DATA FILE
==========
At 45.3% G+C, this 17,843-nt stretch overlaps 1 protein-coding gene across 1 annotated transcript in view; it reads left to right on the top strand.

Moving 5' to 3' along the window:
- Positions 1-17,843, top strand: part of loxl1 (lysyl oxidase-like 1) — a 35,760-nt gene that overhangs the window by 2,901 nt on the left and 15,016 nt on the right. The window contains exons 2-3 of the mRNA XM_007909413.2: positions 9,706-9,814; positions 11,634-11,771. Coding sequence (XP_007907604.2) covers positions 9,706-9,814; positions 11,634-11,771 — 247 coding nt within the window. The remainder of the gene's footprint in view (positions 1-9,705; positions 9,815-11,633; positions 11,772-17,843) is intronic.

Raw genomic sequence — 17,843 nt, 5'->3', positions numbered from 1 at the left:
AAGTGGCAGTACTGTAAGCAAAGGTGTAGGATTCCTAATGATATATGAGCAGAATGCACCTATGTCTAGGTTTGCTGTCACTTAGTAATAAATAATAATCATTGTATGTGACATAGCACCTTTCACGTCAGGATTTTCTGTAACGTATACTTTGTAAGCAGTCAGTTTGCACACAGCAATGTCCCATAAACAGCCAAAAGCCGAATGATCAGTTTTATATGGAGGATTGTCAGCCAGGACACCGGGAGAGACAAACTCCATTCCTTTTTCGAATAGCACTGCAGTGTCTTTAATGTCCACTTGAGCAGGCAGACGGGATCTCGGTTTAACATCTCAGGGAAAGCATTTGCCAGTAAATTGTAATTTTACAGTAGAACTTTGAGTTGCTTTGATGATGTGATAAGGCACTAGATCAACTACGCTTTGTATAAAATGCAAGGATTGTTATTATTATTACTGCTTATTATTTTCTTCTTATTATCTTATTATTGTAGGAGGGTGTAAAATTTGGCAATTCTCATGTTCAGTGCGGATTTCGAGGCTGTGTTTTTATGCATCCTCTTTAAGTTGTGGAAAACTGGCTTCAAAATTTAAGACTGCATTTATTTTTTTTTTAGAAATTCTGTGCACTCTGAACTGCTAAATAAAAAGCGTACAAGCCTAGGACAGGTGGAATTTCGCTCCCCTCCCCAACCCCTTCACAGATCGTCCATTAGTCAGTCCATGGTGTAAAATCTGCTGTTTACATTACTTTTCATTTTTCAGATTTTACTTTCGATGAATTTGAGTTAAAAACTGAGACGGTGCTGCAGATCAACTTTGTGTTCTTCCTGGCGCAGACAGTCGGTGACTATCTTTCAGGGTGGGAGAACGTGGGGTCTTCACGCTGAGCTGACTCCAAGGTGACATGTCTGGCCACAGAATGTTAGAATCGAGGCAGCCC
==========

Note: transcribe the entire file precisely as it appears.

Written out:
At 45.3% G+C, this 17,843-nt stretch overlaps 1 protein-coding gene across 1 annotated transcript in view; it reads left to right on the top strand.

Moving 5' to 3' along the window:
- Positions 1-17,843, top strand: part of loxl1 (lysyl oxidase-like 1) — a 35,760-nt gene that overhangs the window by 2,901 nt on the left and 15,016 nt on the right. The window contains exons 2-3 of the mRNA XM_007909413.2: positions 9,706-9,814; positions 11,634-11,771. Coding sequence (XP_007907604.2) covers positions 9,706-9,814; positions 11,634-11,771 — 247 coding nt within the window. The remainder of the gene's footprint in view (positions 1-9,705; positions 9,815-11,633; positions 11,772-17,843) is intronic.

Raw genomic sequence — 17,843 nt, 5'->3', positions numbered from 1 at the left:
AAGTGGCAGTACTGTAAGCAAAGGTGTAGGATTCCTAATGATATATGAGCAGAATGCACCTATGTCTAGGTTTGCTGTCACTTAGTAATAAATAATAATCATTGTATGTGACATAGCACCTTTCACGTCAGGATTTTCTGTAACGTATACTTTGTAAGCAGTCAGTTTGCACACAGCAATGTCCCATAAACAGCCAAAAGCCGAATGATCAGTTTTATATGGAGGATTGTCAGCCAGGACACCGGGAGAGACAAACTCCATTCCTTTTTCGAATAGCACTGCAGTGTCTTTAATGTCCACTTGAGCAGGCAGACGGGATCTCGGTTTAACATCTCAGGGAAAGCATTTGCCAGTAAATTGTAATTTTACAGTAGAACTTTGAGTTGCTTTGATGATGTGATAAGGCACTAGATCAACTACGCTTTGTATAAAATGCAAGGATTGTTATTATTATTACTGCTTATTATTTTCTTCTTATTATCTTATTATTGTAGGAGGGTGTAAAATTTGGCAATTCTCATGTTCAGTGCGGATTTCGAGGCTGTGTTTTTATGCATCCTCTTTAAGTTGTGGAAAACTGGCTTCAAAATTTAAGACTGCATTTATTTTTTTTTTAGAAATTCTGTGCACTCTGAACTGCTAAATAAAAAGCGTACAAGCCTAGGACAGGTGGAATTTCGCTCCCCTCCCCAACCCCTTCACAGATCGTCCATTAGTCAGTCCATGGTGTAAAATCTGCTGTTTACATTACTTTTCATTTTTCAGATTTTACTTTCGATGAATTTGAGTTAAAAACTGAGACGGTGCTGCAGATCAACTTTGTGTTCTTCCTGGCGCAGACAGTCGGTGACTATCTTTCAGGGTGGGAGAACGTGGGGTCTTCACGCTGAGCTGACTCCAAGGTGACATGTCTGGCCACAGAATGTTAGAATCGAGGCAGCCC